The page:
Without a little background in programming languages or computer science in general, it’s entirely possible that typing systems are not something that have crossed your mind. I thought I’d take a blog entry to share some of my thoughts on how it’s affecting the creation and evolution of languages.
First of all, Benjamin C. Pierce probably has a point: terminology used to refer to typing concepts is about as useful as buzzwords like AJAX or Web 2.0 these days. Be that as it may, I’m going to reach back into the recesses of what I recall from the programming languages course I took in college to recall some of this terminology.
If you aren’t familiar with static versus dynamic typing or strong versus weak typing, it may be worth it to read up on those before proceeding with the rest of this blog entry. Here are a few examples of each:
The line between strong versus weak typing seems to be blurred as languages like these evolve. The reason for this is that each side of typing has its advantages. Strong typing allows for compile-time checking, which can serve to eliminate human error, as well as performance optimizations from being aware of types at compile-time. They can also serve to make source code more intuitive to follow in some respects. Weak typing, on the other hand, can allow for higher levels of abstraction and, by proxy, the need for less code in order to allow identical operations to be executed on multiple types. It can also allow for things like variable variables, variable functions, and other interesting features not possible in strongly-typed languages.
Yet languages on either side of the proverbial fence are drawing in strengths from the other side. Java, before limited to the flexibility that could be provided by polymorphism while still maintaining strong typing, introduced generics in 1.5, whereby typing was still enforced but a higher level of logic abstraction was enabled for developers. By the same token, PHP has had explicit typecasting for a while and more recently in 5.1 introduced type hinting for array and object types (which may extend to scalar types in later versions). C# in 3.5 adds type inferencing, which while it’s only syntactic sugar at least alleviates the need for verbosity when performing the most common method of initialization (i.e. setting a variable of a given class to an object instance of that class, as opposed to one involving a subclass of one or more of the classes involved).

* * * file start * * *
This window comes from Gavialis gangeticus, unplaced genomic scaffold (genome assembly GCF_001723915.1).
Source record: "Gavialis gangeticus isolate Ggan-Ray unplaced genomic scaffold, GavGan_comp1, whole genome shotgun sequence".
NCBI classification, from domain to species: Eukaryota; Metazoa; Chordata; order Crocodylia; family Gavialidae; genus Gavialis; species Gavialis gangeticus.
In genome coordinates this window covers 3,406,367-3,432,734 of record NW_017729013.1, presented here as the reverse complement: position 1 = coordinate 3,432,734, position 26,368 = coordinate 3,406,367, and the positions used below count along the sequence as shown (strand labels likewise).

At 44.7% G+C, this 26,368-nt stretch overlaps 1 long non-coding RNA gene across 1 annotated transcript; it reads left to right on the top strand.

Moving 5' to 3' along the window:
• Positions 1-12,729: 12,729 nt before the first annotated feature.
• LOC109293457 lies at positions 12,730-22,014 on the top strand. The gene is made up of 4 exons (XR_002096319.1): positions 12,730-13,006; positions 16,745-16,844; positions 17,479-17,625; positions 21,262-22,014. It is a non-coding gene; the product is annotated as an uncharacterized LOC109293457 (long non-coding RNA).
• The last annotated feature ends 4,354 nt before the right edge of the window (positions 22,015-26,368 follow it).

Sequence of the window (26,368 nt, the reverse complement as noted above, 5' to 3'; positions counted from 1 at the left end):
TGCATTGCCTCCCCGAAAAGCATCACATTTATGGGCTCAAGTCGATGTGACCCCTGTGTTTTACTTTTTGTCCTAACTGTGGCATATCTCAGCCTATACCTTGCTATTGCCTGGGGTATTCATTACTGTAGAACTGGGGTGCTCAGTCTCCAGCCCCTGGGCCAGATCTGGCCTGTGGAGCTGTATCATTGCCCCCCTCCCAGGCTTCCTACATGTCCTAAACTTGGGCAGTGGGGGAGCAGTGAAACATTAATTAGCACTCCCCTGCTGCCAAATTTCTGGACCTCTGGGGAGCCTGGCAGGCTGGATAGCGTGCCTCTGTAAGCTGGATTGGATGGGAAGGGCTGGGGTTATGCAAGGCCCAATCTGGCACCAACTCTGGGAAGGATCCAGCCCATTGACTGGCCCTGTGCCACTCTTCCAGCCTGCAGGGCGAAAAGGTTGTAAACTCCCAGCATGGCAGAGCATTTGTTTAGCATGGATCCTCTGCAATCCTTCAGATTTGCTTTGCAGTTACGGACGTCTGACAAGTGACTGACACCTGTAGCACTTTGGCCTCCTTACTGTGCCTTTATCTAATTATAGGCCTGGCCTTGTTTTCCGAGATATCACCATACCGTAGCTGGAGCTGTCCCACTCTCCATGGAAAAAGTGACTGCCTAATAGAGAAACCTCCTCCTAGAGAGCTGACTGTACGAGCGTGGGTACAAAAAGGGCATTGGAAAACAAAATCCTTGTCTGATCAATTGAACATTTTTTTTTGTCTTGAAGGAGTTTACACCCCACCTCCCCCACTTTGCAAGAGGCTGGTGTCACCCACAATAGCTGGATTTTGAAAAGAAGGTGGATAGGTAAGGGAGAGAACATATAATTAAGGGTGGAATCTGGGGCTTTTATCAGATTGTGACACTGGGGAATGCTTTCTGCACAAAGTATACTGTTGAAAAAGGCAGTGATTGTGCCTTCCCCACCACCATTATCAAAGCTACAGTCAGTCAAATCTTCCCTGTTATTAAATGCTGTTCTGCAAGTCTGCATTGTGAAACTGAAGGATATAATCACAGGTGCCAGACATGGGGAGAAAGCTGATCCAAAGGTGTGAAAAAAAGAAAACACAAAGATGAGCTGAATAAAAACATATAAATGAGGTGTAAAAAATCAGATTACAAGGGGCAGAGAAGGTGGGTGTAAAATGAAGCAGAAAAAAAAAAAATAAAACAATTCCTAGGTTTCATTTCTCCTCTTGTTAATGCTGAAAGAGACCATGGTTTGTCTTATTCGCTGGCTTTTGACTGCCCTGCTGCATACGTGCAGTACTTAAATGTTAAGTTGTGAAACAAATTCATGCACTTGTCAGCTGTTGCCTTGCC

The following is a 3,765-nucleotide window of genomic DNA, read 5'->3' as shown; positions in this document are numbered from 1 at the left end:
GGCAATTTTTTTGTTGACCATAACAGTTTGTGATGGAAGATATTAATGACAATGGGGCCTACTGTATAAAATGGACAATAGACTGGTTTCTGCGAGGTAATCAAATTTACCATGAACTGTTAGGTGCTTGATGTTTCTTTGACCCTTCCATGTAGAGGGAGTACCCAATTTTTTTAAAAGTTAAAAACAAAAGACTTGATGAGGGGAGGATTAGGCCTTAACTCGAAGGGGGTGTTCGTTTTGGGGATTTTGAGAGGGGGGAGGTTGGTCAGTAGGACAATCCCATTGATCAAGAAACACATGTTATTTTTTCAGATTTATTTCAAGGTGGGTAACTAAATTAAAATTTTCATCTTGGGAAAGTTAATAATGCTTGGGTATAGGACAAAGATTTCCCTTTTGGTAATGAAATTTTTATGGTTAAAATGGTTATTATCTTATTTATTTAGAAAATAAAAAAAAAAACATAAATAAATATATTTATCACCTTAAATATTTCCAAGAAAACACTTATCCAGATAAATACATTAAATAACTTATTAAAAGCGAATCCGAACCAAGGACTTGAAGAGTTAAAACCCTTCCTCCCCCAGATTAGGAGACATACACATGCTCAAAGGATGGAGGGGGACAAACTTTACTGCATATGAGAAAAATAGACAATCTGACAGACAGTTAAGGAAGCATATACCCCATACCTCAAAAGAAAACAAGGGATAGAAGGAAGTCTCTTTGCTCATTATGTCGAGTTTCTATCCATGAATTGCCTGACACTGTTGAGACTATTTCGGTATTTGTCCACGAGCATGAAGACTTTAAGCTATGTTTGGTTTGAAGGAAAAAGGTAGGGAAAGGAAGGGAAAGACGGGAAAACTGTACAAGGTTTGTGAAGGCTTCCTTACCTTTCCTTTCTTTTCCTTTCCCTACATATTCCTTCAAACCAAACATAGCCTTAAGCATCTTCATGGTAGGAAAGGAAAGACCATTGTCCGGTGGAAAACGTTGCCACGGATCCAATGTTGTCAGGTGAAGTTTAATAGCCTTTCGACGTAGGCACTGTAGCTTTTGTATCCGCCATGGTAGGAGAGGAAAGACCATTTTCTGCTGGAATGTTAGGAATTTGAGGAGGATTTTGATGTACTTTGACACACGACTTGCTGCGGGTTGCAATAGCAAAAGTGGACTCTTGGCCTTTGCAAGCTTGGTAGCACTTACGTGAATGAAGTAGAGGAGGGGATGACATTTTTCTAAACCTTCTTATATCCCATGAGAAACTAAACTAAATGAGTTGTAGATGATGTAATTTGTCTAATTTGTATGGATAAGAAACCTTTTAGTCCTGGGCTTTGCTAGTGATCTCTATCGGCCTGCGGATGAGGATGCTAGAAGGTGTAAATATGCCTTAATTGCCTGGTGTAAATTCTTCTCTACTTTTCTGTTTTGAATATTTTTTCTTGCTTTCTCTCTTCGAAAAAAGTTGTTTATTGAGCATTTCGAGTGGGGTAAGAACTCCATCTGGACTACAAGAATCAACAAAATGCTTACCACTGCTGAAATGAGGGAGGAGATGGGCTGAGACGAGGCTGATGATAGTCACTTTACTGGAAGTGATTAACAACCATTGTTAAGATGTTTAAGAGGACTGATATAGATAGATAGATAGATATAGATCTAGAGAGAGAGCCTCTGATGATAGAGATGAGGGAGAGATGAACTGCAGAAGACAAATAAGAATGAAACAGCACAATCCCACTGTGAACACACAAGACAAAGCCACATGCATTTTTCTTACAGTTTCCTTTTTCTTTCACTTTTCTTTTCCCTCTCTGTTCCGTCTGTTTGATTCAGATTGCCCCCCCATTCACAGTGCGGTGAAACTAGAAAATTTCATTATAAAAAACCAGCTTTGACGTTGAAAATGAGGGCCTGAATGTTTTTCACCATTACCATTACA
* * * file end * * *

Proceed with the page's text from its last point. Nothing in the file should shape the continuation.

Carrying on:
It’s also becoming commonplace for dynamically typed language interpreters to get ported to Java and .NET in order to leverage the features of those languages and the native libraries of the host language in the existing execution environment. Take these examples for instance.
- Quercus (Java) and Phalanger (.NET) for PHP
- JRuby (Java) and IronRuby (.NET) for Ruby
- Jython (Java) and IronPython (.NET) for Python
In short, some level of control over typing is obviously a desired feature in any useful language. As well, I don’t think a language can be truly useful without having a bit of both worlds to some degree. The reason for the existence of programming languages is to enable developers to control machines whose primary purpose is to manipulate data (and, as has been pointed out many times before, are stupid and do what we tell them to do). If control over said manipulation is hampered by the typing system, it hampers the effectiveness of the language. In this, I have to agree with Ludwig Wittgenstein, who said, “The limits of my language mean the limits of my world.”